NRC titanium foam promises better treatment for scaphoid fractures

February 01, 2012— Ottawa, Ontario

Sheldon Souray — a big NHL defenceman with a booming slapshot — has been injured many times during his career and has twice had surgery to repair fractures to the scaphoid, a thimble-sized bone at the base of the thumb. Such injuries, which usually occur when a person throws out their hands to break a fall, are very common but notoriously difficult to treat. 

X-rays frequently fail to detect scaphoid fractures. They’re sometimes misdiagnosed as sprains and they often fail to heal properly — even when the injured limb is placed in a cast or when doctors implant a screw. But an innovative new titanium foam screw — developed by NRC researcher Louis-Philippe Lefebvre and McGill University orthopedic surgeons Paul Martineau and Ed Harvey — may stimulate healing while greatly reducing the pain and discomfort of those who sustain such injuries. 

“The scaphoid is a really nasty bone to break,” says Dr. Martineau. “We often see people who think they’ve sprained their thumb and decide to tough it out. Sometimes they’ll go two years and then come to us in horrible pain.”  

A top 10 invention

Lefebvre and Dr. Martineau are close to completing bio-mechanical tests on the screw, after which it must undergo tests in animals before being approved for use in humans. But the researchers have already received outside recognition for their work. In its February 2012 issue, the popular magazine Québec Science included the device in its top 10 inventions in the province last year and asked readers to vote for their favourite.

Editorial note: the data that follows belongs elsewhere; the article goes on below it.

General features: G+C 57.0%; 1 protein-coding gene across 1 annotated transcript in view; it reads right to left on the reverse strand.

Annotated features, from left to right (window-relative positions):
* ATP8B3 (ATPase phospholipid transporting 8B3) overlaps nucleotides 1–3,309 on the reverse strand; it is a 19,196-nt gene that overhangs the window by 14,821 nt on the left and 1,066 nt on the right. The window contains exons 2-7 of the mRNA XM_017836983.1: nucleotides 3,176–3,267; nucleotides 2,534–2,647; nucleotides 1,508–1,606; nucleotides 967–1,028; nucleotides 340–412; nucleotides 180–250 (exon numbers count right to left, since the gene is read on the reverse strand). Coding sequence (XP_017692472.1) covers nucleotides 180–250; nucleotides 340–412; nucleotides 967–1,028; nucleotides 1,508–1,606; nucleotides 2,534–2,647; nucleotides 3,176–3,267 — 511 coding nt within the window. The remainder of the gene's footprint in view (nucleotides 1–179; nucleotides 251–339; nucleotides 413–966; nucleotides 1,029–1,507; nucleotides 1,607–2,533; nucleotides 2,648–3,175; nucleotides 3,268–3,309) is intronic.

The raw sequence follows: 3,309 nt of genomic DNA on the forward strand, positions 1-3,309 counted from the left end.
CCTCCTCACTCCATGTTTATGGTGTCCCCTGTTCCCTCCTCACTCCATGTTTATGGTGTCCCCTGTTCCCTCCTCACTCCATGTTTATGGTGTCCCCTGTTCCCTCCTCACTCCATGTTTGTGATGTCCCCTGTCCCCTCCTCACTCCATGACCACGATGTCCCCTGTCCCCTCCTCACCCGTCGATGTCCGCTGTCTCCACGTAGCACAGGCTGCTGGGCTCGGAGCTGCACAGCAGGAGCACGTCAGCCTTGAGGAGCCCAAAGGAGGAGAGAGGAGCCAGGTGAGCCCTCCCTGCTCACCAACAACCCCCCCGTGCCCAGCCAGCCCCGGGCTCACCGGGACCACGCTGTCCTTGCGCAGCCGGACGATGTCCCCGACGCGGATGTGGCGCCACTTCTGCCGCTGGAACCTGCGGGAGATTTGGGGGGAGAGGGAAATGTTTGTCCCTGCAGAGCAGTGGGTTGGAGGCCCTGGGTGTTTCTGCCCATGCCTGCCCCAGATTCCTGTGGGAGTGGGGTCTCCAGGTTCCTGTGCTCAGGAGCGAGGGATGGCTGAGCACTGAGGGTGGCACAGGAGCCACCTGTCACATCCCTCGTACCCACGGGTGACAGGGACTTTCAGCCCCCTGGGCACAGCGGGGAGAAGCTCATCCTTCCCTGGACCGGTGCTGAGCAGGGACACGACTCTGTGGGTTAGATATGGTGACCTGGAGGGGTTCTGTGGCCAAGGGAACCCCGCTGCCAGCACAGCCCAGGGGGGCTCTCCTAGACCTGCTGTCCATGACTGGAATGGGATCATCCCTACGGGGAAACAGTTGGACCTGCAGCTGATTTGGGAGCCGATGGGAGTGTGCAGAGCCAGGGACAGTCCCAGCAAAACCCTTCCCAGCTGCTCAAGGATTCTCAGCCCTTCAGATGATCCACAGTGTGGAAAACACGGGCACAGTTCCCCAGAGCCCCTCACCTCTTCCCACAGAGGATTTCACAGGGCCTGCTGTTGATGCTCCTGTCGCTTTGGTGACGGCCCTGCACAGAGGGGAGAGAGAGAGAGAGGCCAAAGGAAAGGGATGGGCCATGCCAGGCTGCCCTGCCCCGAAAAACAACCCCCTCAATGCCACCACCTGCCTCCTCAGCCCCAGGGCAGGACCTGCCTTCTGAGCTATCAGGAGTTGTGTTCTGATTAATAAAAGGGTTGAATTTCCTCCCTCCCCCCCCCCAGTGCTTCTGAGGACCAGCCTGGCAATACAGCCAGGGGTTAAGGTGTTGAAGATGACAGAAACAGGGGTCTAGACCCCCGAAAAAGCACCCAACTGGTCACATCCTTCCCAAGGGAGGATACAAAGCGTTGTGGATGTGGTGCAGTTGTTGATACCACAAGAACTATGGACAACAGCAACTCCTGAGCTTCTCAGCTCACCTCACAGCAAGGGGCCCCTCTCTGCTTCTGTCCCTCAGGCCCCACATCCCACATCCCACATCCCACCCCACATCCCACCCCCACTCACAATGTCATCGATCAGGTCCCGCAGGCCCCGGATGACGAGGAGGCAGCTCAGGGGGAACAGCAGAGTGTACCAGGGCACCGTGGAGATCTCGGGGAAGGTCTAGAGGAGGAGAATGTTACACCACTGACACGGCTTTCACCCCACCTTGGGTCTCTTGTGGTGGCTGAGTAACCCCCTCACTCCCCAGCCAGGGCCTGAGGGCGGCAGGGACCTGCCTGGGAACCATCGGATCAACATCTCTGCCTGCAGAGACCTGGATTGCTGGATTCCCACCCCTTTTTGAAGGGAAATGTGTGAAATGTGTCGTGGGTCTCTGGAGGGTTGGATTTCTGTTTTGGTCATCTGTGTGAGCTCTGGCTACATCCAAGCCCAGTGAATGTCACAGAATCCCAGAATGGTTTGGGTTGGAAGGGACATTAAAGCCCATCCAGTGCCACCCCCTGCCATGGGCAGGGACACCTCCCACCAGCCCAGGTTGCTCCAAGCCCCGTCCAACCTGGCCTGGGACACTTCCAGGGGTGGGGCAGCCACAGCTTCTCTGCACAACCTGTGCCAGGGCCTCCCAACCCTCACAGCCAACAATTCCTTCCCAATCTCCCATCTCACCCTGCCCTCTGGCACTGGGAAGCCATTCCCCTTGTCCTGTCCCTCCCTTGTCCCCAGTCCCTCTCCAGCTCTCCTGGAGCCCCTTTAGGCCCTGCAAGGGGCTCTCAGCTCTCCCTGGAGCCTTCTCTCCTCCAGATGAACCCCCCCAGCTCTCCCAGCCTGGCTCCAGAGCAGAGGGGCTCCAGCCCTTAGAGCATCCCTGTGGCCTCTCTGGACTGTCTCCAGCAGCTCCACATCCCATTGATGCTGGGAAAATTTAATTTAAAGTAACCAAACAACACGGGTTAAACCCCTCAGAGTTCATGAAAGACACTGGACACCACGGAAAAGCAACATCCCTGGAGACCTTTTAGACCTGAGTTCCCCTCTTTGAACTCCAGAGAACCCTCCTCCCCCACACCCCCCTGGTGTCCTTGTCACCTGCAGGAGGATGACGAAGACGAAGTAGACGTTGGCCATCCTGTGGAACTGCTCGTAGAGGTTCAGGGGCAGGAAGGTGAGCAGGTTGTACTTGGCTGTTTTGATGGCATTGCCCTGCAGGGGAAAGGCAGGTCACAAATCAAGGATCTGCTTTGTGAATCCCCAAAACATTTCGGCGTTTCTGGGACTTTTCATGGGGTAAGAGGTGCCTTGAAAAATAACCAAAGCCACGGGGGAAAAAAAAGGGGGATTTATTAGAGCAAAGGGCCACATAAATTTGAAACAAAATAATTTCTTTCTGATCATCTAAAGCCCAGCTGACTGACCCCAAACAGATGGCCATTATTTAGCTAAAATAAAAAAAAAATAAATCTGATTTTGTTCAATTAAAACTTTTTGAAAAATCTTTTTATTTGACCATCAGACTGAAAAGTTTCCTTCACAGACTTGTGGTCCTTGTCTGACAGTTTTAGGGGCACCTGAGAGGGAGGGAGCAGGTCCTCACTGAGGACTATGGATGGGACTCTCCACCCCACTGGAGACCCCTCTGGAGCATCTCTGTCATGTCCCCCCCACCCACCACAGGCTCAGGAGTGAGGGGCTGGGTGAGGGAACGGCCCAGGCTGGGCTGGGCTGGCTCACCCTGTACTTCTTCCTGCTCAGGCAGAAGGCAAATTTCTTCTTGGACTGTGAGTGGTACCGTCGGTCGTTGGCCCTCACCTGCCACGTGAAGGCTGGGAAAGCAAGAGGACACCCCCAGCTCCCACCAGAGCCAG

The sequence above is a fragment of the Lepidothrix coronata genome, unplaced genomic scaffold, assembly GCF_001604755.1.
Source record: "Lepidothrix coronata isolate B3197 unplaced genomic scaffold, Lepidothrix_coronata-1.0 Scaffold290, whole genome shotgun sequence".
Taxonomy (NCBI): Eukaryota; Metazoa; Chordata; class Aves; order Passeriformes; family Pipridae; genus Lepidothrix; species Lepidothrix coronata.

Louis-Philippe Lefebvre and his colleague Jean-Paul Nadeau

NRC’s Louis-Philippe Lefebvre and his colleague Jean-Paul Nadeau observe X-rays showing a scaphoid fracture and titanium foam screw.

Lefebvre, who is based at NRC’s industrial materials facility in Boucherville, Quebec, has been working with titanium for close to a decade. Titanium is a strong, lightweight, corrosion-resistant metal used in hundreds of products — from drill risers to golf clubs to jet engine components — and Lefebvre has added to this list. 

Making titanium foam

He makes titanium foam by blending titanium powder with a polymeric binding powder and foaming agent, pouring the mixture into a mould and then heating the contents. The foaming agent, which acts like baking powder in bread dough or a cake mix, decomposes when heated and releases gases that cause bubbling, which leaves porosity in the titanium screw. 

NRC has already licensed its foam technology to several companies, including one that’s using it in veterinarian applications for the treatment of cruciate ligament diseases, a firm that hopes to use it in the manufacture of hip replacement devices, another that is developing dental implants, and a fourth one that use it in the heat exchangers found in computers. 

While titanium implants have long been used in orthopedic surgery, “we realized there was interest among orthopedic surgeons in porous titanium that would lead to better bone fixation,” says Lefebvre.

Titanium foam screws and the hardware used to insert them into bone.

Better outcomes for patients

A titanium foam screw, which would be inserted into the centre of the scaphoid bone, has two unusual features that should lead to better outcomes for patients: first, it has a hollow core that allows surgeons to inject substances, such as growth factor, to stimulate the formation of new bone tissue. Second, new bone tissue can grow within the surface pores of the screw, which means the bone should adhere more firmly to the implant. 

Dr. Martineau is confident the titanium foam screw will be approved for use in humans. “If our screw works on the scaphoid, we’ll be able to use larger versions to treat other fractures,” he adds.

Enquiries: Media relations
National Research Council of Canada

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